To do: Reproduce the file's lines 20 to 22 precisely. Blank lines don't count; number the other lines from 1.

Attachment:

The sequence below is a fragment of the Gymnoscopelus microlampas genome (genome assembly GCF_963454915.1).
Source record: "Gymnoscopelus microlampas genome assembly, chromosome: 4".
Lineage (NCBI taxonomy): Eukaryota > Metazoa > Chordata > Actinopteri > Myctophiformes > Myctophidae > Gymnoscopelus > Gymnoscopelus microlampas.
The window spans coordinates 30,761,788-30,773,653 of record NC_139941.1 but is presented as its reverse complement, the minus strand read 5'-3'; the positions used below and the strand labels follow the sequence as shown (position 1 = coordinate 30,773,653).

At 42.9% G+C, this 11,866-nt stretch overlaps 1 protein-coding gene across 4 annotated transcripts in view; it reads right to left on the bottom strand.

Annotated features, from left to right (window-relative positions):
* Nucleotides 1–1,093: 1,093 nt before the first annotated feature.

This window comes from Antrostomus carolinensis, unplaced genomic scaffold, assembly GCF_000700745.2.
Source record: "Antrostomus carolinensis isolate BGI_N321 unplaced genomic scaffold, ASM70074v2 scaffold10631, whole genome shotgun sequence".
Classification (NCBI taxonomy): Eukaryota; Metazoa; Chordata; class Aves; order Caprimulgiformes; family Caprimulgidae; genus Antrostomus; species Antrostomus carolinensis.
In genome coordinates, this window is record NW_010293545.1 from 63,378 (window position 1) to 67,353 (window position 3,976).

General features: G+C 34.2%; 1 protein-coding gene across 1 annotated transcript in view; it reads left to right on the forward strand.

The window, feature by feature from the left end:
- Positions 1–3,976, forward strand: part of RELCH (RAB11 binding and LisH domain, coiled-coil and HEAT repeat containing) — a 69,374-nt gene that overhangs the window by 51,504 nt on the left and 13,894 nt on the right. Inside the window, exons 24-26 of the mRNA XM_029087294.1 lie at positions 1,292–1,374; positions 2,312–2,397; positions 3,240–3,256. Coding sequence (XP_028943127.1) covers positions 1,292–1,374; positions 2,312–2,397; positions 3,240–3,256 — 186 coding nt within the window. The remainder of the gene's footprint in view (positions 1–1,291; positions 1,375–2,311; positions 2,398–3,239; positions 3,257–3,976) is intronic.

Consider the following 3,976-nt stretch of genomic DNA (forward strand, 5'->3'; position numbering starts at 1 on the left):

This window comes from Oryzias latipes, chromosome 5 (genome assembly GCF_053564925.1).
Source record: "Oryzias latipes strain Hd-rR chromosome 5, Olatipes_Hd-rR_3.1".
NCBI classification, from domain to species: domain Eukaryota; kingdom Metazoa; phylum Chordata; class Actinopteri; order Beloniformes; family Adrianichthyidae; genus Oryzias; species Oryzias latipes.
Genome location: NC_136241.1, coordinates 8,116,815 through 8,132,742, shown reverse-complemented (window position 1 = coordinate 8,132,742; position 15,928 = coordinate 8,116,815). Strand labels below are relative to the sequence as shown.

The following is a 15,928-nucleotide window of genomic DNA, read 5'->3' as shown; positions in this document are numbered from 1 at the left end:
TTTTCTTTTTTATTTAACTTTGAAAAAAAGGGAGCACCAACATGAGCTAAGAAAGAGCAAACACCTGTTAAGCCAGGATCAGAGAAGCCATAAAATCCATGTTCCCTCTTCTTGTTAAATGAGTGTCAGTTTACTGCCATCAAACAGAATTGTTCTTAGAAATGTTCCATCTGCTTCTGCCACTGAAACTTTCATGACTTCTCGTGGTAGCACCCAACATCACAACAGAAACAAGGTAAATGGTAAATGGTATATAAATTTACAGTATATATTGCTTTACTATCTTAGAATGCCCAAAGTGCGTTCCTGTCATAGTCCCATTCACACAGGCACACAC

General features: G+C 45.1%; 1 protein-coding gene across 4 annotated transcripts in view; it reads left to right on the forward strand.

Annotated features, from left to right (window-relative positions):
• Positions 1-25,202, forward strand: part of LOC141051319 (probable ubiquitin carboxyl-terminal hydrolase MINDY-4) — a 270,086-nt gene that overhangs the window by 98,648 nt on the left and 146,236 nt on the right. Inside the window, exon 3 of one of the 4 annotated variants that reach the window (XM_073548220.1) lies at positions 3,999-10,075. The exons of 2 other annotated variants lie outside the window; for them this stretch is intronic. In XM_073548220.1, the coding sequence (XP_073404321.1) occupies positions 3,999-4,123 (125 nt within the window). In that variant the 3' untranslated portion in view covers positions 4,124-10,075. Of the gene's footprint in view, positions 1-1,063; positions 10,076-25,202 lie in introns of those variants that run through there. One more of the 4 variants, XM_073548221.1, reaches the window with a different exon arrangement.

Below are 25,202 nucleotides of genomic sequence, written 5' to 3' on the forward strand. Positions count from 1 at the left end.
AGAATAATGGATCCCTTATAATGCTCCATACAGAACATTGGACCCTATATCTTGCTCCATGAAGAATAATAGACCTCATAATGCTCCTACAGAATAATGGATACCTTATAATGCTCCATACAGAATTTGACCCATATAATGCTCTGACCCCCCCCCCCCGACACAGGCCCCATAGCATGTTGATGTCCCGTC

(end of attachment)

The following is a 15,928-nucleotide window of genomic DNA, read 5'->3' as shown; positions in this document are numbered from 1 at the left end:
TTTTCTTTTTTATTTAACTTTGAAAAAAAGGGAGCACCAACATGAGCTAAGAAAGAGCAAACACCTGTTAAGCCAGGATCAGAGAAGCCATAAAATCCATGTTCCCTCTTCTTGTTAAATGAGTGTCAGTTTACTGCCATCAAACAGAATTGTTCTTAGAAATGTTCCATCTGCTTCTGCCACTGAAACTTTCATGACTTCTCGTGGTAGCACCCAACATCACAACAGAAACAAGGTAAATGGTAAATGGTATATAAATTTACAGTATATATTGCTTTACTATCTTAGAATGCCCAAAGTGCGTTCCTGTCATAGTCCCATTCACACAGGCACACAC

General features: G+C 45.1%; 1 protein-coding gene across 4 annotated transcripts in view; it reads left to right on the forward strand.